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FDA approves Gilead's 'universal' hep C combination Epclusa

Adds a third Sovaldi-based treatment to the firm’s portfolio
Gilead Sciences Epclusa

US regulators have approved Gilead's Epclusa (sofosbuvir/velpatasvir) to treat adult patients with chronic hepatitis C virus (HCV) both with and without cirrhosis.

The combination of Gilead's blockbuster Sovaldi (sofosbuvir) and velpatasvir is the first all-all single tablet treatment for all six major forms of hepatitis C.

Edward Cox, director of the Office of Antimicrobial Products in the FDA's Center for Drug Evaluation and Research, said: “This approval offers a management and treatment option for a wider scope of patients with chronic hepatitis C.”

The FDA approval was based in part on clinical trials showing that 95-99% of patients without cirrhosis or with mild cirrhosis who received Epclusa had no virus detected in the blood 12 weeks after finishing treatment, suggesting their infections had been cured.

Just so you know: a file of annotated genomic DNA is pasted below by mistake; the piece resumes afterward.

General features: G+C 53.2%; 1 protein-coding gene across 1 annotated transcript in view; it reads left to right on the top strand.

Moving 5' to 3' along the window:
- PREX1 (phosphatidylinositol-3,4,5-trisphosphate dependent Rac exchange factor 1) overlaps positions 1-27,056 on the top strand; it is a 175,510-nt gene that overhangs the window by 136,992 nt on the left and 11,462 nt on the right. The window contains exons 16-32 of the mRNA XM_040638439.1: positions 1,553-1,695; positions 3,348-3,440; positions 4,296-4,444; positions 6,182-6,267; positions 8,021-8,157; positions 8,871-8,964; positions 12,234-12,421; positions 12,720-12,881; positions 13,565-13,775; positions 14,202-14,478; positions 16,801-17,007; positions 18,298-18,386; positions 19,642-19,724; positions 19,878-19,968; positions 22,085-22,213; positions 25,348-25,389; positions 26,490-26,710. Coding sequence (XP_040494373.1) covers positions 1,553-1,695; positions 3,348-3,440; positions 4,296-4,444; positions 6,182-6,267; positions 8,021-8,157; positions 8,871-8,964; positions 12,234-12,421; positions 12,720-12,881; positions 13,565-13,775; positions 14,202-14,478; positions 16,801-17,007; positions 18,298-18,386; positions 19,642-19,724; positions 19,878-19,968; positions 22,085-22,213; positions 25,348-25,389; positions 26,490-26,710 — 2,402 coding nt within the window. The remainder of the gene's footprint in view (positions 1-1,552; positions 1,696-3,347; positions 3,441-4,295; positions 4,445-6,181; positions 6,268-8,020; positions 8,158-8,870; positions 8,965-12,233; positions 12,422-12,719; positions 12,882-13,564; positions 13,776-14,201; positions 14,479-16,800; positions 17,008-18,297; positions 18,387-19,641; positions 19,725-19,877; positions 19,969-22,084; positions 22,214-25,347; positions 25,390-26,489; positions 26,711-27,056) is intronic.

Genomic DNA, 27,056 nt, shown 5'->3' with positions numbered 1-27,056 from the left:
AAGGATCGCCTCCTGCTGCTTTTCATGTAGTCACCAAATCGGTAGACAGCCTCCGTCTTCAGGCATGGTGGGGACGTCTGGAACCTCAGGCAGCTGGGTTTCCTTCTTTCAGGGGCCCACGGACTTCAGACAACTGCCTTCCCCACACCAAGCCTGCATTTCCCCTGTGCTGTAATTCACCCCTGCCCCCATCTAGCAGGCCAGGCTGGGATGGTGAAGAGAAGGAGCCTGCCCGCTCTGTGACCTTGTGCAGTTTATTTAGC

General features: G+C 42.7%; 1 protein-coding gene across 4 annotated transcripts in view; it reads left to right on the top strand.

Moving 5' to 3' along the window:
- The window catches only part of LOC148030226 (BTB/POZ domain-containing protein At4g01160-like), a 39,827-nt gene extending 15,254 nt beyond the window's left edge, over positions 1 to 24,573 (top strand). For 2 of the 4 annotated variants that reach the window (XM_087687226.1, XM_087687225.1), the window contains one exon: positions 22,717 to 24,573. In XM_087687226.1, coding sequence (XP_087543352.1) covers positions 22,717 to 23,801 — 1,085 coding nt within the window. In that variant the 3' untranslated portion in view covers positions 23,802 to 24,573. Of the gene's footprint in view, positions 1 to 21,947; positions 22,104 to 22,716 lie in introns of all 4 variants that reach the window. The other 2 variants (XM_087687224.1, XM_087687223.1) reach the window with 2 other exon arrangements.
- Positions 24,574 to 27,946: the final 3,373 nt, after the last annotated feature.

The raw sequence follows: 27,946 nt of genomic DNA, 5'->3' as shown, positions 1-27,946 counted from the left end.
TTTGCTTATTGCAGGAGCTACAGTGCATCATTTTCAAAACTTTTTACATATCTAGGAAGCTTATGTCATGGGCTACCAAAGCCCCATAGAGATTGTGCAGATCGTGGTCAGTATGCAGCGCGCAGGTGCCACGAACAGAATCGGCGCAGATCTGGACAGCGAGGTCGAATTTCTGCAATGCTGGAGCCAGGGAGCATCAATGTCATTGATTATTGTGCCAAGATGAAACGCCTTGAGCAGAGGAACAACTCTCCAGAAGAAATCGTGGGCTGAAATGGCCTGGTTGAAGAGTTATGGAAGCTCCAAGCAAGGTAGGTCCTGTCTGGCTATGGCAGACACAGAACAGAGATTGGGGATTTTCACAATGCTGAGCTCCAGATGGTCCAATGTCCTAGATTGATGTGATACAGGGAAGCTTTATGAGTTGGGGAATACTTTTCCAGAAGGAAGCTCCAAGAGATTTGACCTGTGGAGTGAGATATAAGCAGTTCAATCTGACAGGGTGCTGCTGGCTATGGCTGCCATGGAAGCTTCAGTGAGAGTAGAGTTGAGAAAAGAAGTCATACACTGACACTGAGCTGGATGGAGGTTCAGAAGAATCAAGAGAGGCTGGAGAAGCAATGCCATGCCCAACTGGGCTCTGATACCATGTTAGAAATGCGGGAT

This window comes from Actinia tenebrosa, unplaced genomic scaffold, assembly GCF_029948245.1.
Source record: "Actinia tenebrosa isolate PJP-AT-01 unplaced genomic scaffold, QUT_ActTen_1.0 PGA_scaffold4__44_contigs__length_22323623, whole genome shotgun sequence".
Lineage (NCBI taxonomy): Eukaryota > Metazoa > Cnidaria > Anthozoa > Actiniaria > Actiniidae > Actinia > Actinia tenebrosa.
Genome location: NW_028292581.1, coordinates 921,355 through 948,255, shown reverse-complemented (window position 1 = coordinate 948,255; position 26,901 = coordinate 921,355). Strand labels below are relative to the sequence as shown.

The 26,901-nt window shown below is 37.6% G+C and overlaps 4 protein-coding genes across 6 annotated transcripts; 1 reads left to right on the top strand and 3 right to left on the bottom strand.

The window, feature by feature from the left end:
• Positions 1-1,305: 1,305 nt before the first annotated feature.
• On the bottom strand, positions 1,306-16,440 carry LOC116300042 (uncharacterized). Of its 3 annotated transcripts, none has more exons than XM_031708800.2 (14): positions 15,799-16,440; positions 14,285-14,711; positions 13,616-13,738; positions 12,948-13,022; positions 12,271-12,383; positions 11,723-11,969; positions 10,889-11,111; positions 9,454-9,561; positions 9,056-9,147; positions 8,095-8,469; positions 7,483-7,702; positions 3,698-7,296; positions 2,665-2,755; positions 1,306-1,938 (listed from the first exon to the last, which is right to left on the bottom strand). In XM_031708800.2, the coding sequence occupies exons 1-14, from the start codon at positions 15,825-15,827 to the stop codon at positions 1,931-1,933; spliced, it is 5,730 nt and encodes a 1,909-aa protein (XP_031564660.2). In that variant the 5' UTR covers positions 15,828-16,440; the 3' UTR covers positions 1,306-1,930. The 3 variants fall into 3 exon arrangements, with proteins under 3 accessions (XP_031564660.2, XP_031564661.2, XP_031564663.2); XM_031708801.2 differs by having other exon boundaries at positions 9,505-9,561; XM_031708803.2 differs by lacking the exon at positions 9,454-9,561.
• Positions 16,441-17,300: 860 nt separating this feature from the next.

The drug had been reviewed under the FDA's priority review programme, which provides for an expedited review of drugs that treat serious conditions and, if approved, would provide significant improvement in safety or effectiveness.

John Milligan, president and CEO of Gilead, said: “[This] approval represents a significant advance for patients with HCV genotypes 2 and 3, who previously required more complex and costly regimens.

“As the first and only pan-genotypic cure for hepatitis C, Epclusa has the potential to eliminate the need for genotype testing, which can be a barrier to treatment in certain resource-constrained settings.”

The combination is also set for European approval in the coming months, following its CHMP recommendation alongside Merck & Co's rival Zepatier (elbasvir/grazoprevir) in May.

Epclusa joins Sovaldi and Harvoni (sofosbuvir/ledipasvir), a product specifically indicated for patients with hepatitis C virus genotype 1 infection, in Gilead's hep C portfolio.

Sovaldi and Harvoni brought in sales of $5.3bn and $13.9bn respectively last year, well ahead of new rivals such as AbbVie's Viekira Pak (ombitasvir/paritaprevir/ritonavir and dasabuvir) which brought in $1.6bn in the same period.

Article by
Dominic Tyer

29th June 2016

From: Regulatory

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